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    'Tragic Reality': Italian Family Firms Driven to Ruin by Anti-Russian Sanctions

    © AFP 2018 / FILIPPO MONTEFORTE
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    An ever-increasing number of Italian entrepreneurs go bankrupt as the government of Prime Minister Matteo Renzi continues to extend anti-Russian sanctions.

    The past few months have seen more Italian entrepreneurs go bankrupt because of the prolongation of the anti-Russian sanctions endorsed by Prime Minister Matteo Renzi's government.

    Renzi has repeatedly underscored the importance of the 'Made it Italy' project, which he says is adding to the country's political image.

    It seems, however, that he does not deem it necessary to think about the actual fate of everyday entrepreneurs who have been finding it difficult to cope with exorbitant taxes, and who are currently being forced out of business due to the anti-Russian sanctions.

    In an interview with Sputnik Italia, young Italian entrepreneur Diego Marchiori, who had to close his family business finishing elite Ecolux furniture, specifically pointed to the implications of anti-Russian sanctions.

    Notably, he had earlier posted an appeal to the Italian government titled "My company closes: thanks, Renzi!" on the website lofficina.org, which has already been viewed by more than 1.5 million Internet users.

    "Our company, like others, immediately felt the effect of the anti-Russian sanctions because the ruble depreciated and the number of orders fell. The sanctions led to a sharp decline in profits, and in October 2016 I, along with my father, decided to close the company due to a lack of orders," Marchiori said.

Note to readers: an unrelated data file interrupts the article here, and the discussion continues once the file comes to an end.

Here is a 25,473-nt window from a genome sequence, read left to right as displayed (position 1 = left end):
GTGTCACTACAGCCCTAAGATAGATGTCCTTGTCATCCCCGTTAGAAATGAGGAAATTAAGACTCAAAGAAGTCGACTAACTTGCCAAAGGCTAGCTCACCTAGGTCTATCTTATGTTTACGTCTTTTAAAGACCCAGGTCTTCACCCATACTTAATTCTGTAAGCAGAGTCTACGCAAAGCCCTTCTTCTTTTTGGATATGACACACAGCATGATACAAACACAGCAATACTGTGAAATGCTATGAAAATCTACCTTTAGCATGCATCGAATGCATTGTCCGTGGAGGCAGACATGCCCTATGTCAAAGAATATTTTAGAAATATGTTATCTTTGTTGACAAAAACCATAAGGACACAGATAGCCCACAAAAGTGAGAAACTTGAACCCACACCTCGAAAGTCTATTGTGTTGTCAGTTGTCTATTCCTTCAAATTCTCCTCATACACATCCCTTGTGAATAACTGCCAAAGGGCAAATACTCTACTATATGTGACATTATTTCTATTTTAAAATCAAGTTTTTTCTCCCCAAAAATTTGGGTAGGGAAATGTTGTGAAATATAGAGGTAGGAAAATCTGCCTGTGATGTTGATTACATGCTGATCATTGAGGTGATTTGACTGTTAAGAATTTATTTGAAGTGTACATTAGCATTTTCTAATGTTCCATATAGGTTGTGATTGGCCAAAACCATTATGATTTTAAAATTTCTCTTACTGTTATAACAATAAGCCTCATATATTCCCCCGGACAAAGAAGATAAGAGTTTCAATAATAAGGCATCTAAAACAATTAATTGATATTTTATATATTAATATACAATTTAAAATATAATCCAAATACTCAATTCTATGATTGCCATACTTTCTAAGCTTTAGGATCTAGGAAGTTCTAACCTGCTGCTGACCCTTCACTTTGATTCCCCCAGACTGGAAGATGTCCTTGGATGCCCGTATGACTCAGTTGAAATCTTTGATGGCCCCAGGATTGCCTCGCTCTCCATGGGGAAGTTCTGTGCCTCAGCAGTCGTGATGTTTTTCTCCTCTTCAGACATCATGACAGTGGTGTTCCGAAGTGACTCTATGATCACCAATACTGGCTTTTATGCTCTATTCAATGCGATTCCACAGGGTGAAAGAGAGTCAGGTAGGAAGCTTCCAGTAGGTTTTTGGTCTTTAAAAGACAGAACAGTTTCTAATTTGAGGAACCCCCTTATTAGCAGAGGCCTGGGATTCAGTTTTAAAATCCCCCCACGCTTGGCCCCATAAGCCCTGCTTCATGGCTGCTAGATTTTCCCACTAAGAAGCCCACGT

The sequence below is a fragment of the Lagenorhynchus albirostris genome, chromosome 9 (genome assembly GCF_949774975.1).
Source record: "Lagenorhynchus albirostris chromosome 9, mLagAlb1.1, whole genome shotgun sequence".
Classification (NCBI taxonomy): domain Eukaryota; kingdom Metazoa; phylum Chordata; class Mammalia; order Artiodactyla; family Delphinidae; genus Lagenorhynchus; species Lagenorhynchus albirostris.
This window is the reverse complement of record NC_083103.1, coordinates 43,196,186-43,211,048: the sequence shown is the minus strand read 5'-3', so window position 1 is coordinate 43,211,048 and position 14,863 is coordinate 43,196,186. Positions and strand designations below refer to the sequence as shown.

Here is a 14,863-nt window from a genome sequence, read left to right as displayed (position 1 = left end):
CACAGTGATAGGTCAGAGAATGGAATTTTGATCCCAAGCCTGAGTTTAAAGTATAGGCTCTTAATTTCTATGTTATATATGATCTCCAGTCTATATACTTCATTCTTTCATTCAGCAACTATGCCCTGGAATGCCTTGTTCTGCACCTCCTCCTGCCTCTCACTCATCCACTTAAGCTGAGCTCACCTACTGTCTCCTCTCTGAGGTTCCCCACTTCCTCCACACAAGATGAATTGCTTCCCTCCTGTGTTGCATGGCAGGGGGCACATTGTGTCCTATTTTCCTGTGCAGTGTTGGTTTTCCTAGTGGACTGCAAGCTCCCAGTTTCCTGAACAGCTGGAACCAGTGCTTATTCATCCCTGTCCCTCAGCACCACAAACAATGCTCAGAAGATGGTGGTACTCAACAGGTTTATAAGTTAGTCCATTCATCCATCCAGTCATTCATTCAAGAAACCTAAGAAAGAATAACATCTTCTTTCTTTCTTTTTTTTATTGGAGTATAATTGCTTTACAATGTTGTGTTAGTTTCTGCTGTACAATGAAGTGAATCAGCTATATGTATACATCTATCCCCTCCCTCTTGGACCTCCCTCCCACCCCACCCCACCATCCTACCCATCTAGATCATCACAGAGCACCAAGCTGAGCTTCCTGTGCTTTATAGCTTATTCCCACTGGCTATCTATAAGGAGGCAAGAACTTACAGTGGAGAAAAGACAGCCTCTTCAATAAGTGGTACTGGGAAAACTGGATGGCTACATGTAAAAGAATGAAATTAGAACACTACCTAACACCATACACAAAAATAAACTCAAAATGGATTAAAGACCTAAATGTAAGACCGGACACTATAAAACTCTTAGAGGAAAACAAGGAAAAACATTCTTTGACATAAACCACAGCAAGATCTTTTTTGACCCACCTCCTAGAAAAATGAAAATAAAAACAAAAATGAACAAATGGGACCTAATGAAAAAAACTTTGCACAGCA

He added that ahead of their company's closure, he had to live on unemployment benefits and that their company cooperated more with customers from Eastern Europe than the United States.

    "The Italian government imposed the anti-Russian sanctions without offering small business compensation, despite the fact that businessmen suffered heavy losses," he said.

    According to Marchiori, he and his father tried their best to prevent the closure of their firm but finally surrendered after they were unable to find financing. Marchiori recalled that "there is a constant drop in production and a rise in unemployment" in Italy, which is why he sees "no prospects."

    He said that he understands those entrepreneurs who are currently contemplating suicide and that the past few years have seen 710 suicides in Italy in connection with the economic crisis, something that Italian government prefers to turn a blind eye to.

    "Closing a family firm forever is like seeing death of a close relative," Marchiori said.

    He also said that it is pointless to turn to Prime Minister Renzi because he does not know "what else I could say to him."

    "I'm doing my best to make MPs understand that the anti-Russian sanctions are a tragic reality for Italy, which will lead to unemployment and the destruction of small- and medium-sized businesses," he pointed out.

    "I would rather appeal to [Russian President] Putin. I would tell him that we have nothing against Russian and Ukrainian people, and that we just want to live and work. And Europe for some reason creates enemies for us, following the logic we cannot understand," he concluded.

    The European Union's main economic sanctions against Moscow are in place until January 31, 2017, and sanctions against some Russian citizens and legal entities are valid until March 15 of the same year.

    Last month, Alexei Pushkov, a member of the upper house of Russia's legislature, said that the European Union may start gradually rescinding the sanctions against Russia in the spring of 2017, if the Syrian crisis does not escalate further.

    He added that the fact that the latest EU summit hadn't resulted in a new round of restrictions on Moscow over the Syrian crisis demonstrated that the bloc lacks unity regarding the issue.

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    Western Sanctions Against Russia (737)

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